News Roundup

Weekly Briefs: Protesters target law dean; Florida’s Stop Woke Act blocked at universities

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Student protest

Students of the New College of Florida and their supporters protested the closing in February of the college’s diversity, equity and inclusion office by a board of trustees handpicked by Republican Gov. Ron DesSantis. (AP Photo/Rebecca Blackwell)

11th Circuit allows block on Stop Woke Act

The Atlanta-based 11th U.S. Circuit Court of Appeals has refused to disturb an injunction that prevents Florida public universities from enforcing a law known as the Stop Woke Act pending an appeal. The law bars instruction that promotes eight concepts, including the idea that people are privileged or oppressed because of their race or sex. (ACLU press release, Florida politics)

Students protest dean who apologized to heckled judge

Students formed a “human corridor” on Monday outside the classroom of Stanford Law School dean Jenny Martinez to protest her apology to the conservative appeals judge who was heckled during a March 9 appearance at the school. The Washington Free Beacon says hundreds of protesters were there, but two sources told Original Jurisdiction’s David Lat that the number was lower—probably 60 to a hundred protesters. The judge, Stuart Kyle Duncan of the 5th U.S. Circuit Court of Appeals, had called the hecklers “juvenile idiots,” but later said he accepted the apology. (The Washington Free Beacon, Original Jurisdiction)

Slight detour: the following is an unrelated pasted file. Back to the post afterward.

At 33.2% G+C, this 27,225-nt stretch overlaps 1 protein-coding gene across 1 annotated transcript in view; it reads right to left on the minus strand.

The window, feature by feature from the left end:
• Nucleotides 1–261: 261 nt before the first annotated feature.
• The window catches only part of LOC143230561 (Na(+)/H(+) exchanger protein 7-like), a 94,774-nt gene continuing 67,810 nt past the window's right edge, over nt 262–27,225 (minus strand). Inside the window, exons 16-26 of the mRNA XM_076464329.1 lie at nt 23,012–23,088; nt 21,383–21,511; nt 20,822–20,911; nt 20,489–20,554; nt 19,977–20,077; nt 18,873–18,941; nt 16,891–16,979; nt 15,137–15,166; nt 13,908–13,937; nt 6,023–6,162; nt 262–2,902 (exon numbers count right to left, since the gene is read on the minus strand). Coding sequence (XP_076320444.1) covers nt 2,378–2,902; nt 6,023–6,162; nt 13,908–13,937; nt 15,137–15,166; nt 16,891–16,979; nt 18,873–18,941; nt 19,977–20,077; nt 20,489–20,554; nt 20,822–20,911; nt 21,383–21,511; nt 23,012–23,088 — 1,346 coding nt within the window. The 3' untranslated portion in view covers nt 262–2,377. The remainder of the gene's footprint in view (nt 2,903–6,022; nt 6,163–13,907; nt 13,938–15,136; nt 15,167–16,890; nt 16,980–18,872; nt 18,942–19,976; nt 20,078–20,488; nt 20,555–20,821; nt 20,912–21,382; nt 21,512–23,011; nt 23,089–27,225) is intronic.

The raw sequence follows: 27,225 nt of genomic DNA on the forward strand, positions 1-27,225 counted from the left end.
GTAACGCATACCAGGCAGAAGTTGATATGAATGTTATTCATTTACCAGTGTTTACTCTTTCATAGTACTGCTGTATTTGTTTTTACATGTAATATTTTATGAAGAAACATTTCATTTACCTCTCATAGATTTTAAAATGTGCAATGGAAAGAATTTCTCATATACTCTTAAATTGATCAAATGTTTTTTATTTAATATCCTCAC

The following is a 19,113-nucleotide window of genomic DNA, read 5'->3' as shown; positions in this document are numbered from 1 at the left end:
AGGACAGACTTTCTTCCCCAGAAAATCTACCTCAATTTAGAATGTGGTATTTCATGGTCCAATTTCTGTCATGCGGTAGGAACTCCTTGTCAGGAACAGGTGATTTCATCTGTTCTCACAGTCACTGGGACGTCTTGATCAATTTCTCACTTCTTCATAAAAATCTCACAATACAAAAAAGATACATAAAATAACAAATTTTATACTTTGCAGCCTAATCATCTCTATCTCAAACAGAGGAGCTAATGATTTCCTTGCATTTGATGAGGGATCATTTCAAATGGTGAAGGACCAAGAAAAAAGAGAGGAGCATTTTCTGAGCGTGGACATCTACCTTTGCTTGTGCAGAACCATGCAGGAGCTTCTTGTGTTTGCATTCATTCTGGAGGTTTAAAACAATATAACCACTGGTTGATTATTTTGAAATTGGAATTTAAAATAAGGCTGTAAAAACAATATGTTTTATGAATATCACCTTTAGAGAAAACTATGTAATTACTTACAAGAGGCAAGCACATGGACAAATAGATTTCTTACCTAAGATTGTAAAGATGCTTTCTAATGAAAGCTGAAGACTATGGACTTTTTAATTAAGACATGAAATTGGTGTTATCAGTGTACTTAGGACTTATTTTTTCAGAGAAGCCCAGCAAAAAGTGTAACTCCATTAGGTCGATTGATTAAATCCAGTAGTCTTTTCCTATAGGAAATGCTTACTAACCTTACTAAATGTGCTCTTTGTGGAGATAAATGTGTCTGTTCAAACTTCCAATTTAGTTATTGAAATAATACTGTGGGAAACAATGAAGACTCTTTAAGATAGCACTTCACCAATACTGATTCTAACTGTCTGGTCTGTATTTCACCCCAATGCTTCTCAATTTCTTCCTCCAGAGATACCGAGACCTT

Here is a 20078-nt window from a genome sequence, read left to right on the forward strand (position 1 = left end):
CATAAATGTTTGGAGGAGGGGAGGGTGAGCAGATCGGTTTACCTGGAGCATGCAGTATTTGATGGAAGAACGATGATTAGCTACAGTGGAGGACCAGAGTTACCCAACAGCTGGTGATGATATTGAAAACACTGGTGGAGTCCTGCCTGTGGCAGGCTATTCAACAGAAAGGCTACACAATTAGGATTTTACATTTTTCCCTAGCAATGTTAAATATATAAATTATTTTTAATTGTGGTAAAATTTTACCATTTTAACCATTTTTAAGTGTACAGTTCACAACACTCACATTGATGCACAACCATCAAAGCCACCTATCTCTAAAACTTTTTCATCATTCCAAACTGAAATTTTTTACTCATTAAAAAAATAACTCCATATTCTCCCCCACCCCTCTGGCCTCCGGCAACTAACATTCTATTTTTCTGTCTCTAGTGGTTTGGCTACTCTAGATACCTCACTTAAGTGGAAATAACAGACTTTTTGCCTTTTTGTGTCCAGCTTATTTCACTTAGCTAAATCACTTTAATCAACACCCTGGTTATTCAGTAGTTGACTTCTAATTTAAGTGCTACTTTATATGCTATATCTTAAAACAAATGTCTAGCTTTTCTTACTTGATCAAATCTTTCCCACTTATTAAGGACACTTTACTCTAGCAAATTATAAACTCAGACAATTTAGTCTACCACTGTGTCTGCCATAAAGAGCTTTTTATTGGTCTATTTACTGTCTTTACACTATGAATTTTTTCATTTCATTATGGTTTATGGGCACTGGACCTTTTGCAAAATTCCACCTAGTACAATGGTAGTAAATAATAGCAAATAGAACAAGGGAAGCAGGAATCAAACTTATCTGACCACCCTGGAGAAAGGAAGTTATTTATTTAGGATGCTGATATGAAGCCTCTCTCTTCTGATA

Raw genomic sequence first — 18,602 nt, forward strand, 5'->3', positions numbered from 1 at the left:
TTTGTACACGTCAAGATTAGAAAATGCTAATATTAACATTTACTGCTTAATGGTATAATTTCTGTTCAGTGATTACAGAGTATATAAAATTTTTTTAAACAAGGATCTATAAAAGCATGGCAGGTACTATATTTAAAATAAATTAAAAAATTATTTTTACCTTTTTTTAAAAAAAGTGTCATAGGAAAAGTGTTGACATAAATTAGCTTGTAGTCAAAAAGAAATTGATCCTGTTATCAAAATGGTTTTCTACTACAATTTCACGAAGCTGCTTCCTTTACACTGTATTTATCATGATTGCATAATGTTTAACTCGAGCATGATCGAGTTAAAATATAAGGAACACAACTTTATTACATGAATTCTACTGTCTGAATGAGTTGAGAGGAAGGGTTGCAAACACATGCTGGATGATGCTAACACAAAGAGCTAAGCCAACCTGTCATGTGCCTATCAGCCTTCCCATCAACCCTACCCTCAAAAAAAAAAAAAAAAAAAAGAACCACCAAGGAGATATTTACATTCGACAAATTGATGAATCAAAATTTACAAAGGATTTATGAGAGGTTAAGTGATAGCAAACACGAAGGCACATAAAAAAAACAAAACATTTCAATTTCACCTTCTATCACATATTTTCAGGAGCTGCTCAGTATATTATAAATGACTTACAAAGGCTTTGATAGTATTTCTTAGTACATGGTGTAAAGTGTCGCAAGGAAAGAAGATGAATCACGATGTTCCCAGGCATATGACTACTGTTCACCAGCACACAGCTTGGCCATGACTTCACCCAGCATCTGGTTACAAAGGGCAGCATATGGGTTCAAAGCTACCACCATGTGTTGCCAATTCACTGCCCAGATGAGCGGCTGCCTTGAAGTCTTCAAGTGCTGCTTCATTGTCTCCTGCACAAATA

$75M verdict upheld for wrongful murder conviction

A federal appeals court has upheld a $75 million verdict for half brothers who spent 31 years in prison for a murder they didn’t commit. A legal team from Hogan Lovells represented the half brothers, Leon Brown and Henry McCollum. DNA recovered from a cigarette butt at the murder scene matched that of a man convicted of rape and murder in a similar case. The verdict was the highest ever in a wrongful conviction case. (Hogan Lovells press release, the March 8 opinion by the 4th U.S. Circuit Court of Appeals)

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